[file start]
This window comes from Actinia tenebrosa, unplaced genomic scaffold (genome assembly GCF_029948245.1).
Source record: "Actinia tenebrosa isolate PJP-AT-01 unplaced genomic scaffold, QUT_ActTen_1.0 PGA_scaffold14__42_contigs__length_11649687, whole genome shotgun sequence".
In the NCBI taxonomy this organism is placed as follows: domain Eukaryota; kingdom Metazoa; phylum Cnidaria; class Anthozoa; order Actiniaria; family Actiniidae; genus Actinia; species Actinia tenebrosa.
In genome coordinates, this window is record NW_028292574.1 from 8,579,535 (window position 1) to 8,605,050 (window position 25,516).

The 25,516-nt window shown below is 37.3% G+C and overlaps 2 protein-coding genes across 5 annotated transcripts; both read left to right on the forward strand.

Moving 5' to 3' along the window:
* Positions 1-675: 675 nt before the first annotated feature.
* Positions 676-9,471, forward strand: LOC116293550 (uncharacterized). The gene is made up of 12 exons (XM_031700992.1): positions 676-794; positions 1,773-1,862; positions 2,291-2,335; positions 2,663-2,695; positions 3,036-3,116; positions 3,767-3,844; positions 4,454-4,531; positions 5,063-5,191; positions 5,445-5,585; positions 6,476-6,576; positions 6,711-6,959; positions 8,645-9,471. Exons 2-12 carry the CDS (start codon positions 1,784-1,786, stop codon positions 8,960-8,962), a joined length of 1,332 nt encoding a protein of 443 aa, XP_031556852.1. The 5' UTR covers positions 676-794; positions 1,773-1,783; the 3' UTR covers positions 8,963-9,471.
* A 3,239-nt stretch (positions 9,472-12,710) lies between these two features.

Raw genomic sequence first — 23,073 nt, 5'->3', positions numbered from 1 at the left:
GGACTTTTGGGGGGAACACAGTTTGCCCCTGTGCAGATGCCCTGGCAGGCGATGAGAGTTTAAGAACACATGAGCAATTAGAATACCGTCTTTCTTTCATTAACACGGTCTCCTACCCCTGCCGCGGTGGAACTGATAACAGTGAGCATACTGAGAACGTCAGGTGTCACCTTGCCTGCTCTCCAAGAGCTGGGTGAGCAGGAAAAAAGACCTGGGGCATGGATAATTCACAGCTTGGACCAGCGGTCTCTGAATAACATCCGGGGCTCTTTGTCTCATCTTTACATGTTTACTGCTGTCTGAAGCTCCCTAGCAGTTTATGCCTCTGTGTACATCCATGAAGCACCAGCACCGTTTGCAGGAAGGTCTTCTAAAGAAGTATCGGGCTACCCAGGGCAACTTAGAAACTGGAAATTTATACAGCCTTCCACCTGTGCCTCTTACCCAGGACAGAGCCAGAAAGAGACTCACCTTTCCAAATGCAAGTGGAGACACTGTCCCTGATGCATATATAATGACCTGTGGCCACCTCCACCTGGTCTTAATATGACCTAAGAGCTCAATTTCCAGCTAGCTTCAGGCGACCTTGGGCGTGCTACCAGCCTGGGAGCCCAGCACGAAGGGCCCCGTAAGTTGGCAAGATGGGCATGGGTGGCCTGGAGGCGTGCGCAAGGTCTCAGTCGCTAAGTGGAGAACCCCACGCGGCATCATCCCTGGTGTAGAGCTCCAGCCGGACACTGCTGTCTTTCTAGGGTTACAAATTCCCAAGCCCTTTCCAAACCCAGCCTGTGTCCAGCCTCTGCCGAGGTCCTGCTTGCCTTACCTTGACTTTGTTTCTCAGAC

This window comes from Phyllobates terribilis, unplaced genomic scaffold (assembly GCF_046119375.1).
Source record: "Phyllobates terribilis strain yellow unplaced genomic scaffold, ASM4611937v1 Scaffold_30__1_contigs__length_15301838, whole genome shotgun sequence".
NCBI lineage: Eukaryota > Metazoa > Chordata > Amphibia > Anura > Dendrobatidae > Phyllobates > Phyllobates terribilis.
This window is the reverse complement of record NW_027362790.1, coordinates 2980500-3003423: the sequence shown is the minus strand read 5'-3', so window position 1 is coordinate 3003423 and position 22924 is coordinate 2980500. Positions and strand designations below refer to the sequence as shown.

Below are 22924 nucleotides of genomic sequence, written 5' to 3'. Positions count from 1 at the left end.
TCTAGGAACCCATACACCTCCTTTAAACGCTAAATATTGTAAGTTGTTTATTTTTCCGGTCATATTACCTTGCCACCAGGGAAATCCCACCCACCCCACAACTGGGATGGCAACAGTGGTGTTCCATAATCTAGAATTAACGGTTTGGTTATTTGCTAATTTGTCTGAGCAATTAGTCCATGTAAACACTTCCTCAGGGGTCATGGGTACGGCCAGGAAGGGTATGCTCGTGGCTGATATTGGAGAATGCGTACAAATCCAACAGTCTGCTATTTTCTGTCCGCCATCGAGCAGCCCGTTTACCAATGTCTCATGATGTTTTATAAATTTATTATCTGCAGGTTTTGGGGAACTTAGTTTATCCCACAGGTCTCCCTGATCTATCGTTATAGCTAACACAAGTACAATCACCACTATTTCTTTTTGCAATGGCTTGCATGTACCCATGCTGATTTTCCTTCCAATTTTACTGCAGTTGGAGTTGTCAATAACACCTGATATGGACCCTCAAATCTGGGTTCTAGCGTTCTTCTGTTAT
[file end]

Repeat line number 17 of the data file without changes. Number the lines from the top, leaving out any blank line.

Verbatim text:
TCTAGGAACCCATACACCTCCTTTAAACGCTAAATATTGTAAGTTGTTTATTTTTCCGGTCATATTACCTTGCCACCAGGGAAATCCCACCCACCCCACAACTGGGATGGCAACAGTGGTGTTCCATAATCTAGAATTAACGGTTTGGTTATTTGCTAATTTGTCTGAGCAATTAGTCCATGTAAACACTTCCTCAGGGGTCATGGGTACGGCCAGGAAGGGTATGCTCGTGGCTGATATTGGAGAATGCGTACAAATCCAACAGTCTGCTATTTTCTGTCCGCCATCGAGCAGCCCGTTTACCAATGTCTCATGATGTTTTATAAATTTATTATCTGCAGGTTTTGGGGAACTTAGTTTATCCCACAGGTCTCCCTGATCTATCGTTATAGCTAACACAAGTACAATCACCACTATTTCTTTTTGCAATGGCTTGCATGTACCCATGCTGATTTTCCTTCCAATTTTACTGCAGTTGGAGTTGTCAATAACACCTGATATGGACCCTCAAATCTGGGTTCTAGCGTTCTTCTGTTAT